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Big Plans For Everybody 

Orbital Music Park, a gym for musicians, is moving on up.

click to enlarge Dave Clemans leads a blues jam on Halloween at Révéler in Carytown, which has been holding jams since the warehouse that housed Orbital Music Park closed last month. Tom Illmensee, cofounder of Orbital, is on the keyboards; he is raising funds to relocate Orbital to a much larger space.

Scott Elmquist

Dave Clemans leads a blues jam on Halloween at Révéler in Carytown, which has been holding jams since the warehouse that housed Orbital Music Park closed last month. Tom Illmensee, cofounder of Orbital, is on the keyboards; he is raising funds to relocate Orbital to a much larger space.

The hard thing about describing Orbital Music Park, co-founder Tom Illmensee says, is that it isn't just one thing. "Everything is a remix, right? It's just like a piece of music made up of parts from other music."

In 2019, Orbital, advertising its wares as "a gym membership for musicians," turned a 2,000-square-foot warehouse space near the Sauer's Gardens area into an unusual music making playground. Anchored by two separate 330-ft. rehearsal spaces, named after Richmond music icons Dika Newlin and Eric E. Stanley, Orbital developed into more than a practice facility, says veteran guitarist Illmensee. "It's this crazy quilt of a gym plus a social club plus a speakeasy plus a rehearsal space similar to one that I went to in Budapest … it's a little of everything mixed in."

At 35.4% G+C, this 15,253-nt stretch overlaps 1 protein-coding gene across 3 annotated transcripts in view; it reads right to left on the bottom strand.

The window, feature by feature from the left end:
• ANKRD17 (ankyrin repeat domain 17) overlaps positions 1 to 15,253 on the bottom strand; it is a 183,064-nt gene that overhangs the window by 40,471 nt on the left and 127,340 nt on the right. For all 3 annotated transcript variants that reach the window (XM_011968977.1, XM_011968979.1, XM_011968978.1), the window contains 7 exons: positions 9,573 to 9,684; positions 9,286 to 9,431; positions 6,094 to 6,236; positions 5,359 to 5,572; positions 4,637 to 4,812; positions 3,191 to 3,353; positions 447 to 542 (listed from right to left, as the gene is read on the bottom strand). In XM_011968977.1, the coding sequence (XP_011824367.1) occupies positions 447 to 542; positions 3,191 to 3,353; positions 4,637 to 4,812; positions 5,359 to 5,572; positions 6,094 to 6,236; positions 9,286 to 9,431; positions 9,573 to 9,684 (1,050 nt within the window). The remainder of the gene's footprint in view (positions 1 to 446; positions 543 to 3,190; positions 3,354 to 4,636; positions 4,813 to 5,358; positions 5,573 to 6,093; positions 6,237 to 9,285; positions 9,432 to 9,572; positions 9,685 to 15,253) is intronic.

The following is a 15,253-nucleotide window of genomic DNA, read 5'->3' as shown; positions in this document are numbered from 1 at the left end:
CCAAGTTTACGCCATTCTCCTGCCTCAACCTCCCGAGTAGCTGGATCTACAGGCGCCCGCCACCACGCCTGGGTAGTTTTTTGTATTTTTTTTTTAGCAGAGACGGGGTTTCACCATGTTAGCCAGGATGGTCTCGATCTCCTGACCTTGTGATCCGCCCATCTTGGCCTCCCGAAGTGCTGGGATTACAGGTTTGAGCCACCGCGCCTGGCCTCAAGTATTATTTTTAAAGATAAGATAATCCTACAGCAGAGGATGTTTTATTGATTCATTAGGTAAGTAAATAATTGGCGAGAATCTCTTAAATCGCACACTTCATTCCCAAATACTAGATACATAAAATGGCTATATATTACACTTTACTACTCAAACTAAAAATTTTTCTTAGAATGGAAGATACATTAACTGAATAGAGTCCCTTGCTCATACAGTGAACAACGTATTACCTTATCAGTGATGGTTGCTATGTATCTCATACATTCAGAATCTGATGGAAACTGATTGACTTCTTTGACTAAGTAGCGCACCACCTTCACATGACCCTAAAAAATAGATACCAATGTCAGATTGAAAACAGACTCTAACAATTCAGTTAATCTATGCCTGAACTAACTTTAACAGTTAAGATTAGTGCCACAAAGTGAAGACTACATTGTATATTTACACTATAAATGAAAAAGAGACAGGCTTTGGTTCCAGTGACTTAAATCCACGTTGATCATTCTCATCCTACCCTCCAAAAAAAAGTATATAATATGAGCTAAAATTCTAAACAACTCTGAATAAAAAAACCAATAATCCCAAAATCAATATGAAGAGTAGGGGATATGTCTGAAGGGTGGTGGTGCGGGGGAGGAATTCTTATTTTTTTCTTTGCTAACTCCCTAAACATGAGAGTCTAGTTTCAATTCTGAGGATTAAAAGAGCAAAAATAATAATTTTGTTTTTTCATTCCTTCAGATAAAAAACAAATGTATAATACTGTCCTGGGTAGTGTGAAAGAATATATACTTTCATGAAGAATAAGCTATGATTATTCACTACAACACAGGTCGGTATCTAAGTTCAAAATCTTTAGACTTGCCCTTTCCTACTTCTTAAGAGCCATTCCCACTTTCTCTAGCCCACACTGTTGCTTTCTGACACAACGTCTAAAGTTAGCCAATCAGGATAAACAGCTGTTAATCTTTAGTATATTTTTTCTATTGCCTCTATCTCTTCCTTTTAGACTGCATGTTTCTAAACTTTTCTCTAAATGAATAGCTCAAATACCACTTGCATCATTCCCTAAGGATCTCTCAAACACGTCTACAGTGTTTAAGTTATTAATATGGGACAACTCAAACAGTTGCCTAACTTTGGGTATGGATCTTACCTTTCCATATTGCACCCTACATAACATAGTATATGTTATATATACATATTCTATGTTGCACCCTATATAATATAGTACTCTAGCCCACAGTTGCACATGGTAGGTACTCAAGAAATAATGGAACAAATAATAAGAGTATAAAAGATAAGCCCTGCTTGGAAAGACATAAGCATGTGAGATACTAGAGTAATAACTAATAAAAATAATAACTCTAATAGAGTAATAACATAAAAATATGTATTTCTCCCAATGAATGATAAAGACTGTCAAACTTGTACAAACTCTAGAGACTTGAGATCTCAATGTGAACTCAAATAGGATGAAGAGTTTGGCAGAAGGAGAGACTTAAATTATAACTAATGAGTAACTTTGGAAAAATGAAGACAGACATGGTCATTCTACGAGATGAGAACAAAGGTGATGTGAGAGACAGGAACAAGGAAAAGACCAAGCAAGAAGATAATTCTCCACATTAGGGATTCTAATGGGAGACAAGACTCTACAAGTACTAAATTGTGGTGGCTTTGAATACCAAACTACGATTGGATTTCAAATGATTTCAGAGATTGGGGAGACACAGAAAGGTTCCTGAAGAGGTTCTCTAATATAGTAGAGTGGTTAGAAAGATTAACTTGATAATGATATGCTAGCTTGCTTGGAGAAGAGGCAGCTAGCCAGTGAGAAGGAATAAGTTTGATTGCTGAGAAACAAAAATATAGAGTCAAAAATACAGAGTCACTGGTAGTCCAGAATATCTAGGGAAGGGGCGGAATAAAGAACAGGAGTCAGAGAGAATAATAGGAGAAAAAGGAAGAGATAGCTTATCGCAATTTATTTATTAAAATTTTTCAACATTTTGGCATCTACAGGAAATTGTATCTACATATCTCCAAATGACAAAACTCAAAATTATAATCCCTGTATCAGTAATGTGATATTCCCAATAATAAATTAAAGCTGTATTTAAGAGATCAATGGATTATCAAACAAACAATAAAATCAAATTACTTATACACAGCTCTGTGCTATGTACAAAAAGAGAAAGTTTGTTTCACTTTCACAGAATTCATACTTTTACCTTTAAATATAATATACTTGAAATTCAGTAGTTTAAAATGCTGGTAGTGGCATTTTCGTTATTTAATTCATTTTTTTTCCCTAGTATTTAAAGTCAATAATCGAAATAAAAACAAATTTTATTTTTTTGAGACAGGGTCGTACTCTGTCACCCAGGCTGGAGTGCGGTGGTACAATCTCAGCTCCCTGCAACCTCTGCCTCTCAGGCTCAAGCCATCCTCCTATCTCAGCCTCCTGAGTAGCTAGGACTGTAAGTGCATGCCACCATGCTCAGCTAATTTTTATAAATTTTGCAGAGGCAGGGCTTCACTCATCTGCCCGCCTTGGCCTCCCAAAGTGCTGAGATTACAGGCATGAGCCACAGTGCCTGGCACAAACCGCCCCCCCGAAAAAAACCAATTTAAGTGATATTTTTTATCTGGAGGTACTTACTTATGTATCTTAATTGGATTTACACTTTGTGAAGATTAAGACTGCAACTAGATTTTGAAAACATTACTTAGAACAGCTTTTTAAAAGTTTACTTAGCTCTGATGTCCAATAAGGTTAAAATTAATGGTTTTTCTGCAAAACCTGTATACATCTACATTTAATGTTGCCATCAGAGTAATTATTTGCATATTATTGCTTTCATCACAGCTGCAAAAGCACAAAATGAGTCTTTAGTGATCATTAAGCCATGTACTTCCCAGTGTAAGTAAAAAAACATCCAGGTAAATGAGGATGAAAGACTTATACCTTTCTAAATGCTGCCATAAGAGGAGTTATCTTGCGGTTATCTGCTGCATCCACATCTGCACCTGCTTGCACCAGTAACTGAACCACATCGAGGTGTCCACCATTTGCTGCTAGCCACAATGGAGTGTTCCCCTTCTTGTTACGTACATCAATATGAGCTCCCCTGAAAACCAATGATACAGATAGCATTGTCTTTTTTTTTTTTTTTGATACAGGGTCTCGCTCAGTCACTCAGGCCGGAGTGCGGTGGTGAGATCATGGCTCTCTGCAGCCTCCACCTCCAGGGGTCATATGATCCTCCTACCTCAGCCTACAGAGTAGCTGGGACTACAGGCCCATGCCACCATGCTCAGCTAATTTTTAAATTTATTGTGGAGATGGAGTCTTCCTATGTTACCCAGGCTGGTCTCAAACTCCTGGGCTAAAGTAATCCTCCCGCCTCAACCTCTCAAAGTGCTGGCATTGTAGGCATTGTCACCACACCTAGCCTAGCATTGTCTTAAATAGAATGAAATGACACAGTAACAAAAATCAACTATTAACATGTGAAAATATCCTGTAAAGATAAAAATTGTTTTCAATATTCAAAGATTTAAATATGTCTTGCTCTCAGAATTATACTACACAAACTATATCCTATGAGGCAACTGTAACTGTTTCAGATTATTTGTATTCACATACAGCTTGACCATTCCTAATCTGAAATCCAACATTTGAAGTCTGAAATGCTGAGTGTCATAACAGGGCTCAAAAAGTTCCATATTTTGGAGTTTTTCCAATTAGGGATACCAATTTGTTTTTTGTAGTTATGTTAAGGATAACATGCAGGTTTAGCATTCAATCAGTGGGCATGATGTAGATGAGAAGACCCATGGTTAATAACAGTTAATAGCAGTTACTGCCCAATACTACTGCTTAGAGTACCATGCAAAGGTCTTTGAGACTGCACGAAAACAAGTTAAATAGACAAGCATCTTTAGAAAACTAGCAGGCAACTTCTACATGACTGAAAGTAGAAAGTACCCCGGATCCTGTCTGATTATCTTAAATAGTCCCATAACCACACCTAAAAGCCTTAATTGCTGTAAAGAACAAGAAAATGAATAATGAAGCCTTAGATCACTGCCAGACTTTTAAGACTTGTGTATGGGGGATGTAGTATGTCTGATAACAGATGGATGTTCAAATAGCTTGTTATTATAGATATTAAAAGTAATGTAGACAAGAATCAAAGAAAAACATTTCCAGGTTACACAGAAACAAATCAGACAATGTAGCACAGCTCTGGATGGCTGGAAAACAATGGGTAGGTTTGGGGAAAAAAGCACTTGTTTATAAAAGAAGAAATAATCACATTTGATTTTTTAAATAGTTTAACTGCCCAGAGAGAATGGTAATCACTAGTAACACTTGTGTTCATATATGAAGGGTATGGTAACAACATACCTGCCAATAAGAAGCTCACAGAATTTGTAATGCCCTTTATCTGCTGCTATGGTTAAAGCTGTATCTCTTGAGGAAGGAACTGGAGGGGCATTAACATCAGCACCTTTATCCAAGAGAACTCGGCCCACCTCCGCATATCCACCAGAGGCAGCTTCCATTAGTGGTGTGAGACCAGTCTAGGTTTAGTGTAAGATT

Adorned with funky decor and an impressive back line of in-house instruments, Orbital's concept took off, quickly attracting nearly 650 monthly subscribers (at $7 a month) who participated in loosely curated jam sessions and special events, like cabarets and songwriting workshops. "We weren't sure what it would actually look like," says co-founder and drummer Morgan Huff. "But week after week we were consistently surprised by the relationships that people made."